Armed Assault in a Dwelling House
In Massachusetts, General Laws Chapter 265, Section 18(a) dictates that an individual armed with a dangerous weapon who breaks and enters a house and assaults another person while having the intent to commit a felony shall be punished by imprisonment in the state prison for a minimum mandatory sentence of ten years and maximum sentence for life and without parole for five years. If the individual was armed with a dangerous weapon such as a firearm, shotgun, machine gun, rifle, or assault weapon, they shall be imprisoned in the state prison for a minimum mandatory sentence of ten years and without parole for ten years.
In order for an individual to be found guilty of Armed Assault in a Dwelling House, the prosecution must be able to prove beyond a reasonable doubt three elements:
- The armed defendant unlawfully entered the dwelling of another;
- The defendant placed a person lawfully therein in fear; and
- The defendant possessed intent to commit a felony while assaulting an individual lawfully present in the dwelling.
Armed assaults and home invasions are serious crimes in the Commonwealth of Massachusetts, and if charged with this crime, you can expect the prosecution to bring a full-fledged attack in the case against you. For this purpose, it is imperative that you seek a reputable and relentless Suffolk County criminal defense attorney to launch an equally aggressive strategy in your defense, especially as it pertains to defeating eyewitness and DNA/blood evidence. To establish the first element stated above, the defendant must have been armed with a dangerous weapon or instrumentality with which he created fear within another person and the use of which he intended to engage in criminal activity. The second element requires the defendant to have placed fear in a person who was lawfully present in the dwelling house, which the defendant unlawfully entered. For purposes of this crime, the term ‘dwelling house’ may encompass all buildings such as houses, apartments, hotels, dormitories, hospitals, institutions, sanatoriums or any building where an individual is considered domiciled. To be considered lawfully present in a dwelling house, an individual must either be the owner or inhabitant of the dwelling house, an invitee of the inhabitants, or one who lawfully obtained permission to enter the dwelling house for purposes of repairs, maintenance, delivery of goods, etc.Defenses Available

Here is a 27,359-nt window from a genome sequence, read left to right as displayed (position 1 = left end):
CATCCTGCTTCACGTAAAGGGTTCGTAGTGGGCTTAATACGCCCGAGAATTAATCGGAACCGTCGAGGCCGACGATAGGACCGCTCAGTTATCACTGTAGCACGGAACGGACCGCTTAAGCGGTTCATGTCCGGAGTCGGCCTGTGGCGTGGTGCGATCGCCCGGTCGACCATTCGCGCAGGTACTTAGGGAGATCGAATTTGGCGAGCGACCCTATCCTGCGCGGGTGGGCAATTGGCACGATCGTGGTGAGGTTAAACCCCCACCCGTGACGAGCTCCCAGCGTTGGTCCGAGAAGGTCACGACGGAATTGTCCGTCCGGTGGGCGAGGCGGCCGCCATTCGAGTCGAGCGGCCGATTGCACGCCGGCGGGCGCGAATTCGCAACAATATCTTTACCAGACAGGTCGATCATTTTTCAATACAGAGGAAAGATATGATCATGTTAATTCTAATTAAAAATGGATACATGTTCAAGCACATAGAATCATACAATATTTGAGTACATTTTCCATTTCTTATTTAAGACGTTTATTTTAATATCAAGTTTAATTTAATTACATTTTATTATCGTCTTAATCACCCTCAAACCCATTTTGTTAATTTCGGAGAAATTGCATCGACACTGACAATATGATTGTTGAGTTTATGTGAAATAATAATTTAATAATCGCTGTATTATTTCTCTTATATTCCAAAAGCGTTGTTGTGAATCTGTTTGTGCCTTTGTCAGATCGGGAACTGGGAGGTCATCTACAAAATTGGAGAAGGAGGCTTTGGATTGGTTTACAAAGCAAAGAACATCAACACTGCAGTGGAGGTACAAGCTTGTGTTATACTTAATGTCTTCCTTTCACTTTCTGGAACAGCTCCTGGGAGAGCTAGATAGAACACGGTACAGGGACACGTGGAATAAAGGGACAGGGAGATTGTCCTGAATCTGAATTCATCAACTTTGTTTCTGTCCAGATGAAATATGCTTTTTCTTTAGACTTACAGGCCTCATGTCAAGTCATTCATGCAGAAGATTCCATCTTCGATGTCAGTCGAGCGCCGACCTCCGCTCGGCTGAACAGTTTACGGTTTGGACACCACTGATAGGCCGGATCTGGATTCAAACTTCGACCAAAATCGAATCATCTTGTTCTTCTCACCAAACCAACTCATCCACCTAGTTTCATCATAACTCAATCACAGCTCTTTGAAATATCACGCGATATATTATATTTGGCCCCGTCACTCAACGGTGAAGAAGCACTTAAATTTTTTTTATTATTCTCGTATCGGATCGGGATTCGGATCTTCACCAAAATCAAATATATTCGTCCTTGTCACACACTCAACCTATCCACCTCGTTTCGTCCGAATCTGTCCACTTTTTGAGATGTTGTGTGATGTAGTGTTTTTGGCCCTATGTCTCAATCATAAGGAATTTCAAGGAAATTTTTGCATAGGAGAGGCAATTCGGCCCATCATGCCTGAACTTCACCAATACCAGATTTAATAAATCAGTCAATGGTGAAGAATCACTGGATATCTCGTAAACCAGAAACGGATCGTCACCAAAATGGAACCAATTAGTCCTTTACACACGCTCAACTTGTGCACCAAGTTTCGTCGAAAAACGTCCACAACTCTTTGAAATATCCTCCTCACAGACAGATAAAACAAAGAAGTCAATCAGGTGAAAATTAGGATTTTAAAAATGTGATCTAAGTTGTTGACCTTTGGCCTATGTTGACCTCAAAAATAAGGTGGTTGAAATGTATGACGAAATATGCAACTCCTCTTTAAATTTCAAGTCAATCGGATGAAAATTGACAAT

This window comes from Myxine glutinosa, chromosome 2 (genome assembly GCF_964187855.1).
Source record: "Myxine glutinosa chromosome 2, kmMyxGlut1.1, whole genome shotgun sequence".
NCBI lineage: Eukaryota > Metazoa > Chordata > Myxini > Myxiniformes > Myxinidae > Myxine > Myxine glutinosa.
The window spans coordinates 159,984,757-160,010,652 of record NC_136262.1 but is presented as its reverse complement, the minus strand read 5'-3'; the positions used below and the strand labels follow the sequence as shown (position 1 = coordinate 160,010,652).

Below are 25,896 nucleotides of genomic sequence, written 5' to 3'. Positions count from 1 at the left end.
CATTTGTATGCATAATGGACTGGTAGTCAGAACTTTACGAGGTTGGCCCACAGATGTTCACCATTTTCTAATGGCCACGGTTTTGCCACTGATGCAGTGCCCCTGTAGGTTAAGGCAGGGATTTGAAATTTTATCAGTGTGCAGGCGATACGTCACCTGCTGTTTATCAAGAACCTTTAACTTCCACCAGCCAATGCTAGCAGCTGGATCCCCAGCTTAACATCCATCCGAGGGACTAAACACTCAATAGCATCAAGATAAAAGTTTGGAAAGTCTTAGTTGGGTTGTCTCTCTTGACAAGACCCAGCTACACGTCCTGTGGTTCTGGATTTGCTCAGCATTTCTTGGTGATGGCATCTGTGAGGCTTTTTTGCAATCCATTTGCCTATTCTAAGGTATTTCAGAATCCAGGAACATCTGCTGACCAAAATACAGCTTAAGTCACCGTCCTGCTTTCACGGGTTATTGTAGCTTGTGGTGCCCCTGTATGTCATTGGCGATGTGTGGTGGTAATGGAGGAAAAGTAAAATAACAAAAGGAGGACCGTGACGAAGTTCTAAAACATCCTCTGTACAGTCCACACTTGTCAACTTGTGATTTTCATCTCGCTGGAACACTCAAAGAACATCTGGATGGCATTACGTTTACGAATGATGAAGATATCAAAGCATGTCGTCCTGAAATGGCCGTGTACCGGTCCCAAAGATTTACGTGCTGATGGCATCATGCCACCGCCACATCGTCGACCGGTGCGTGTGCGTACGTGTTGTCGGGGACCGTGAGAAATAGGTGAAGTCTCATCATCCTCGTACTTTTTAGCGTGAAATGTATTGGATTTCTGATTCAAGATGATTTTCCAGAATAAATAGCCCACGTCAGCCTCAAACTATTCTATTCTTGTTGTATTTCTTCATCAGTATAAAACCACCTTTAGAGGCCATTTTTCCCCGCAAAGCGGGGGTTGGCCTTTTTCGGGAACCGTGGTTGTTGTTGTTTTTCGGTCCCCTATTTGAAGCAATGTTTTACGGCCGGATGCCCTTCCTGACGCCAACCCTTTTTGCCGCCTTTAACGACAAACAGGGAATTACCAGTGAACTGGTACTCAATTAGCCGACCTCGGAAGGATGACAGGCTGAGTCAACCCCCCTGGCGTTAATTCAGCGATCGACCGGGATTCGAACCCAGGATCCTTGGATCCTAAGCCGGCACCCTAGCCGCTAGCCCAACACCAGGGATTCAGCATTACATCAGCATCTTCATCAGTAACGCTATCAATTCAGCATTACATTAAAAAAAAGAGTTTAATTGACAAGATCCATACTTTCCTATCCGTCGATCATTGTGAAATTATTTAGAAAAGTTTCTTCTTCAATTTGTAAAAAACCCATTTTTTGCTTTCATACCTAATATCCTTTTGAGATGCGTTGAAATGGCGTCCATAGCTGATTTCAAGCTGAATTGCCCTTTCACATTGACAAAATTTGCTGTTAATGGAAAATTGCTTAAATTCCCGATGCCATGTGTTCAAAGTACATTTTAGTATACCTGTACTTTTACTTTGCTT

In addition to proving the first two elements of this crime, the prosecution must also prove that when the defendant entered the dwelling house of another, he possessed the intent to commit a felony. Proving the intent of an individual is a difficult and tricky element to establish, as it requires the Commonwealth to assess the mental state of the defendant. In a case from 2000, Commonwealth vs. Richard Mahar, the aspect of intent warranted the Supreme Judicial Court to hold that if a defendant lacks the requisite intent to commit a robbery, he may not be convicted of armed assault with intent to rob if that defendant had a honest and reasonable belief that he took his own property. In this case, the court remanded the case back to Superior Court and declared a new trial. The circumstances specific to your case will be a major factor in determining whether or not the necessary elements that the prosecution must prove to get the case before a jury. For a free legal analysis of your case, please contact Attorney Patrick J. Murphy today.Fearless Massachusetts Assault Crimes Defense Attorney
When you hire Attorney Patrick J. Murphy, you can rest assured that your case will be handled with the utmost care and expertise. The Law Office of Patrick J. Murphy is experienced in assault cases such as this, and Attorney Murphy possesses the skills and intelligence to construct the most commanding and combative defense for your case. Attorney Murphy has 18 years of successful experience defending clients facing criminal charges such as Armed Assault in a Dwelling House, and he is available 24/7 to provide you with a free and confidential legal assessment of your case. For additional information, please call (617) 367-0450 or complete the contacts tab on our website.